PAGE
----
Congratulation Siwen An - New doctor in electronics

Tue 21 Jun 2022 12:49

Friday June 17, it was time for Siwen An to present her doctoral thesis "Spectroscopic and Microscopic X-ray Fluorescence Analysis for Environmental and Industrial Applications" which she did with a successful result.

Four persons standing next to eachother smiling toward the camera
Siwen An with her supervisors. From the left: Associate Prof. Göran Thungström, Associate Börje Norlin and Dr. David Krapohl.

Siwen started with presenting her thesis. After that it was time for opponent Professor Yuying Huang, Shanghai Institute of Applied Physics, to ask his questions. After the opponent it was the grading committees turn to ask their questions. In the grading committe participated Professor Richard Brenner, Uppsala University, Professor Anders Hallén, KTH Royal Institute of Technology and Dr. Gabriella Josefsson, Hamamatsu Photonics.

Supervisor to Siwen An was Associate Prof. Börje Norlin and co-supervisor where Associate Prof. Göran Thungström and Dr. David Krapohl, Mid Sweden Univeristy.


Heavy metals are well-known environmental pollutants due to its potential impact on associated ecosystems and human health. Thus, it is important to monitor the levels of heavy metals in the environment. X-ray fluorescence (XRF) analysis is a powerful and effective screening tool in measuring the concentration of multi-elements simultaneously.

This thesis provides insight into development and implementation of XRF instruments for environmental monitoring and industrial process control. The XRF method was compared with a commercial scanning electron microscope with energy dispersive spectroscopy (SEM-EDS) for fly ash samples. Qualitative analysis and semi-quantitative analysis of Na, S, Cl, K and Cd in incineration fly ash were performed with these two similar techniques. One of the challenges of using XRF is the scattering background noise from the primary beam, which decreases the detection limit and the sensitivity of the measurement system. Hence, an X-ray beam filter was chosen to suppress the background noise for a specific element, Cr, in leachate. Numerical simulations and experiments were developed to find the proper filter material and thickness by calculating the X-ray fluorescence intensities and the signal-to-noise ratio. The developed system is capable of online monitoring of Cr levels, to certify that the concentration is below the threshold level in leachate. An XRF prototype was built and calibrated for underwater Hg analysis in maritime wet sediment using a radioisotope source. The presented results show that it is possible to detect Hg by K-shell emission thus enabling XRF analysis for sediment underwater.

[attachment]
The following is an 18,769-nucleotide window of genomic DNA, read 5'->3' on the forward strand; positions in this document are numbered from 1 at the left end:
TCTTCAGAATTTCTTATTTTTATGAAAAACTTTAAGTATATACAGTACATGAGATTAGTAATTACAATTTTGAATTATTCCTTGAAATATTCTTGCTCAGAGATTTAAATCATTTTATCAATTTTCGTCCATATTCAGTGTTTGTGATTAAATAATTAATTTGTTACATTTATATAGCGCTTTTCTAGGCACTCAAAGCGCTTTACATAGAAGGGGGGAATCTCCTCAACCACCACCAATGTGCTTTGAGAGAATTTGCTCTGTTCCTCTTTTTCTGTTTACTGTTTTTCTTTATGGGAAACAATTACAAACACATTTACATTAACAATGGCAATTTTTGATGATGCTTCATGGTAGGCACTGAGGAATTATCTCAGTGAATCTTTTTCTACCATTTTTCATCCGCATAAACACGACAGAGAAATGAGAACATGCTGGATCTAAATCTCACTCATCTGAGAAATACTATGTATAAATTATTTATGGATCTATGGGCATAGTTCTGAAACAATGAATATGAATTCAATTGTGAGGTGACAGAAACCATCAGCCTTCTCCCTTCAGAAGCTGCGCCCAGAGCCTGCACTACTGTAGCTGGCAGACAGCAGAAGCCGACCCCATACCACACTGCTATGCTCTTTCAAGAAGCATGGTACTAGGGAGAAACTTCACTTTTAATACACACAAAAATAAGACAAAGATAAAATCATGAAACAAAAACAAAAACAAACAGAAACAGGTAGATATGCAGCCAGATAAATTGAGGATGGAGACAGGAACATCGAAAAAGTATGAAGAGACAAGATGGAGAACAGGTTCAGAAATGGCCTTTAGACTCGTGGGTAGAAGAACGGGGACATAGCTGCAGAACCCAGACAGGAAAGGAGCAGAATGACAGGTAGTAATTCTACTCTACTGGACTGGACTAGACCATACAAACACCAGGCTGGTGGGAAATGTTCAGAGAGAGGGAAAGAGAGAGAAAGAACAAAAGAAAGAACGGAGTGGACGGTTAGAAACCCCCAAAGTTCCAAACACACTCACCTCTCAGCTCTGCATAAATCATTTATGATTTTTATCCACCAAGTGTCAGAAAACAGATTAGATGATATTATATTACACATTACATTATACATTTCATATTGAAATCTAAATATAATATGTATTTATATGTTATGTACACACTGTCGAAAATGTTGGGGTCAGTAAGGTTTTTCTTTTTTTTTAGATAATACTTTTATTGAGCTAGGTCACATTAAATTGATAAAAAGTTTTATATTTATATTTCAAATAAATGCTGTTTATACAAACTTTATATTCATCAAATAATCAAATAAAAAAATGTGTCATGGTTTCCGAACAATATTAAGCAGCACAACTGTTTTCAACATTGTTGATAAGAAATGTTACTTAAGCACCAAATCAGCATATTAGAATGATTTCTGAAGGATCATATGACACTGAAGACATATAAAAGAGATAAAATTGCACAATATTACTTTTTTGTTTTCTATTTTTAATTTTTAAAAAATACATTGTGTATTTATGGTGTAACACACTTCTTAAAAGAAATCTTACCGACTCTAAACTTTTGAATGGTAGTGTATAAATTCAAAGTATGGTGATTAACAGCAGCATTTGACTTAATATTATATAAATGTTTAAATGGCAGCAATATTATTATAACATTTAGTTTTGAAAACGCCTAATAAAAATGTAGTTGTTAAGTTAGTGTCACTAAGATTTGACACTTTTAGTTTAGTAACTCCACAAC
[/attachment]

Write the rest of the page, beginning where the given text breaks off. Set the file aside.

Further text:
For non-homogeneous samples, an image revealing the elemental distribution can be achieved by micro-XRF (µ-XRF). XRF mapping of element distributions on a microscopic level was obtained by using scanning XRF microscopy and full-field XRF projection microscopy (FF-XRF). The spatial resolution of the scanning XRF imaging setup using an X-ray tube is in the order of 100 µm, but need to be further improved to measure the homogeneity of S on individual fiber level in pulp and paper industry. For the scanning technique, it is a tradeoff between resolution and measurement time. Another technique is FF-XRF imaging, and a setup was implemented using an energy resolving pixel detector and X-ray optics. The capabilities and limitations of using X-ray optics in XRF imaging systems have been identified. These microscopy measurements can guide further comprehensive environmental and industrial monitoring missions, utilizing elemental distribution information.

Link to thesis in Diva



The page was updated 6/21/2022